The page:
a newborn's eyes are open quite a bit and babies spend a lot of time studying faces
— especially their parents'. Your baby may turn or react to the sound of your
voices. Your baby is using all of the senses, including smell and touch, to further
identify and become attached to you.
Your newborn will cry, sleep, and at times will look directly into your eyes. Although
the vision is blurry, your baby can best see something (such as your face) that is
about 8 to 15 inches away. Your baby will grab onto your finger if you place it in
his or her palm. And of course, your baby will want to eat.
After initially being very awake, most newborns get sleepy for about the next 24
hours. It's important to wake them to feed every 2 to 3 hours so they get used to
the process and start eating well. If a mother is breastfeeding, this is also the
best way to encourage her milk to come in.
Feeding Your Baby
A woman who's breastfeeding
can begin as soon as her newborn is placed in her arms. Her milk probably won't fully
come in for another day or two, especially for a first-time mom, but babies do get
nourishment from colostrum, a precursor to actual breast milk. For some women colostrum
is thin and watery; for others it is thick and yellowish. As your baby sucks on your
breast, this action triggers hormones to tell your body that it's time to make milk.
Some babies (especially premature and smaller babies) have a hard time latching
on or getting enough suction to nurse from the breast. A nurse, breastfeeding counselor,
or lactation consultant can help you and your baby overcome any hurdles. Even if breastfeeding
is going smoothly from the start, it's still helpful to learn as much about it as
you can from a breastfeeding specialist.
Initially, you will probably be feeding your baby about every 2 to 3 hours around
the clock. If you bottle-feed your
baby, you can usually begin within the first few hours of life.
Having a baby is a life-changing experience. Don't be surprised to find that you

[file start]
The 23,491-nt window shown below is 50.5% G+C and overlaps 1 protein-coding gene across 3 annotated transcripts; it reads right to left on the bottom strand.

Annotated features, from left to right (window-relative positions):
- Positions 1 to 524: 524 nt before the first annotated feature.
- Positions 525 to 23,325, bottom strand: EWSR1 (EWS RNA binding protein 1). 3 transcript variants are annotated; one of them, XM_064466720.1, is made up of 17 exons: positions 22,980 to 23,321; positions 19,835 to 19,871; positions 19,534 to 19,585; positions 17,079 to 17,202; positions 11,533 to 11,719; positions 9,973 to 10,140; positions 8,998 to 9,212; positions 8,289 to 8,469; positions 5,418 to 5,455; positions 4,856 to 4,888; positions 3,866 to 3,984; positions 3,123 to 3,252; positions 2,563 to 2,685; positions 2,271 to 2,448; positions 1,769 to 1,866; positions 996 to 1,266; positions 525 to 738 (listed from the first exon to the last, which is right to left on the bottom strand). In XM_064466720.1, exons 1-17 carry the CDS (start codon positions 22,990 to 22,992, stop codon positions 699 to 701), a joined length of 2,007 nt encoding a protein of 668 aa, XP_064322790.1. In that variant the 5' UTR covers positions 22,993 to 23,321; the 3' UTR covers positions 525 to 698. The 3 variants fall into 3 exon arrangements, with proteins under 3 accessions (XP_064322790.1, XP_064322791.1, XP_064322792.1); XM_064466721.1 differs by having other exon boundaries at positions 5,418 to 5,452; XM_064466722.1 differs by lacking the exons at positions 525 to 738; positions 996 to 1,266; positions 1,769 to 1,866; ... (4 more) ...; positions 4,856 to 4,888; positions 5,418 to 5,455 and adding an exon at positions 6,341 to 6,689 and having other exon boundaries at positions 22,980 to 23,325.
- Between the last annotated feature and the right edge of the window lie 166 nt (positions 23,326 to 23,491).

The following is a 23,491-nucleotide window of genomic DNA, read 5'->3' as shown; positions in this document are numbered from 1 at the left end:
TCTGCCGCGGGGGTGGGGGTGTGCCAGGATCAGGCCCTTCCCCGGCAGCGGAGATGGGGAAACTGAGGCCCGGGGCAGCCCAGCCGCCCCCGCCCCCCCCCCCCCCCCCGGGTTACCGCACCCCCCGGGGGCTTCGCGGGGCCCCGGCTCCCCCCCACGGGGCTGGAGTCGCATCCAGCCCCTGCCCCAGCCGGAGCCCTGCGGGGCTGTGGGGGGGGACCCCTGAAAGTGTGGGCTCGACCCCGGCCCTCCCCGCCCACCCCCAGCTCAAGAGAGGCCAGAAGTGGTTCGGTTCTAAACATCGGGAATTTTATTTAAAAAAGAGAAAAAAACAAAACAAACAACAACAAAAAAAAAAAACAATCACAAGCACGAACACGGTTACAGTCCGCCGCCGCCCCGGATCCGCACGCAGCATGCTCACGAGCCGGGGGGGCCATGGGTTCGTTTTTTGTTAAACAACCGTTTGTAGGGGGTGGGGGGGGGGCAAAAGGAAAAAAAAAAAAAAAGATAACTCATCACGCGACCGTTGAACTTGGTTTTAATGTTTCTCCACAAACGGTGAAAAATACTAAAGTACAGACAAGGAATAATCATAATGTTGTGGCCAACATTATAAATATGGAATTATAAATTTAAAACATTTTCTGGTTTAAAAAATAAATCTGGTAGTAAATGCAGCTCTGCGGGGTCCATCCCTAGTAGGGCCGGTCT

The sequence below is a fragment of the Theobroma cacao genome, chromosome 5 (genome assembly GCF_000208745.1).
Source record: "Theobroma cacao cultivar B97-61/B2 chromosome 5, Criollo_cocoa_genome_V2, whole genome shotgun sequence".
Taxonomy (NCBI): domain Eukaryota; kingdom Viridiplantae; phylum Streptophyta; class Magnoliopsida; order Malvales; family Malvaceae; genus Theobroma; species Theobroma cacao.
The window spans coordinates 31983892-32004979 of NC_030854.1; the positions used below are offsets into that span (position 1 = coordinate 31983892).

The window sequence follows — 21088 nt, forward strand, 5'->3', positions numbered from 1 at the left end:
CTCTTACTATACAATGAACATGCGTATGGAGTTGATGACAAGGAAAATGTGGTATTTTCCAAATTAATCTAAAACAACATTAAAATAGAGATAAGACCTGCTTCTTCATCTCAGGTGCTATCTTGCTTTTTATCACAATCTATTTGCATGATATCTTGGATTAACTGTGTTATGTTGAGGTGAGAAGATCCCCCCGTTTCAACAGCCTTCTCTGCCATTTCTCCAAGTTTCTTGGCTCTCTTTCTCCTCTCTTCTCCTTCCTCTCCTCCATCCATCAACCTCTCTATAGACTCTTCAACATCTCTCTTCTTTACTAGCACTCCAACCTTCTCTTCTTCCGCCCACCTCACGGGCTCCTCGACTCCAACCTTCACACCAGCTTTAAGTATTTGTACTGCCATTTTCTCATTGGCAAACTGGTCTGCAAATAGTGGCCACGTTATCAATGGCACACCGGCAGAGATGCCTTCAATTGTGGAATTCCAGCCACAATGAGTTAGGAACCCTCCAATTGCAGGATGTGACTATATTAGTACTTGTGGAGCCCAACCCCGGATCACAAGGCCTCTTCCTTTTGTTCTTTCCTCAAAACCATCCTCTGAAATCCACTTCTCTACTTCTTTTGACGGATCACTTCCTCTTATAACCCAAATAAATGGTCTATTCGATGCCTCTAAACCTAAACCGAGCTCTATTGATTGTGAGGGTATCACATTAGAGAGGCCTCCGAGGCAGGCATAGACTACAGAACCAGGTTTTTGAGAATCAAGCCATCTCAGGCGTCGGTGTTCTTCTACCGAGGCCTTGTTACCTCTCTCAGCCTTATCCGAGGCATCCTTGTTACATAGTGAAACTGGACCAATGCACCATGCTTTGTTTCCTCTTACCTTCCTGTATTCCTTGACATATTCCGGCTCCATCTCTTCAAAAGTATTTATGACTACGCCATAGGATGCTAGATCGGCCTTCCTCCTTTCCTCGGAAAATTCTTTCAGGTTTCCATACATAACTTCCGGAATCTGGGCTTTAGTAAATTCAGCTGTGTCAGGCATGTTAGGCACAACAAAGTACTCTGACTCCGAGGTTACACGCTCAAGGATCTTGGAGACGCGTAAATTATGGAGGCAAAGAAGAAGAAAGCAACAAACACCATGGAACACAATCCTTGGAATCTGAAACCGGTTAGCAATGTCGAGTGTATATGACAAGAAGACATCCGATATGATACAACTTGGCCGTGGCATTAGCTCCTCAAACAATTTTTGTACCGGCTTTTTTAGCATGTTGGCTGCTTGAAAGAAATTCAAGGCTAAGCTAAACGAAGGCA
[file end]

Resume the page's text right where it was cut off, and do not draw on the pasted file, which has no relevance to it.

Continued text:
go through a broad range of feelings. You may feel everything from relief to concern
to anxiety to pure joy. And your feelings may change suddenly and unpredictably. And
a new mom has just been through quite a bit physically. There's a good chance you'll
be exhausted, and both parents may start feeling the effects of sleep deprivation.
Every parent reacts differently. Some mothers "forget" the difficulties of labor
as soon as they catch a glimpse of their newborns. Some feel high levels of energy
driven by the excitement of finally having the baby. Still others feel sad and may
have baby blues or the more serious postpartum
A physician, nurse, or counselor can help parents understand their emotions after
the baby arrives.
Friends and Family
Try to keep the first day simple. Contact close friends and family members, and
ask them to pass the news along to other friends and relatives. This will free you
to spend more time with your newborn.
It's fine to have your loved ones meet the baby the first day. Grandparents or
siblings can meet the newest family member and start to bond right away. But avoid
a parade of visitors in and out of the room to keep the baby's first day quiet and
low-key. Parents and baby need plenty of rest and quiet bonding time.
It's also wise to limit visitors in the first few weeks to protect your baby from
infections. Whenever visitors come, make sure they are not sick, and have everyone
wash their hands before touching the baby.
If There's a Problem
If your baby is born with a problem or arrives prematurely,
this can be a difficult time. The hospital's medical team is there to help. If you're
not up to talking with a doctor yet, don't be afraid to ask your partner or another
close relative to do so. The medical staff will be sensitive to your needs.
For many parents, talking with a counselor or clergy member brings some comfort.
Many support groups are available to give you the emotional backing you'll need. Don't
hesitate to ask for help.
When your baby is born, you'll begin an entirely new phase of your life. Take the
time during your baby's first days to enjoy this new beginning.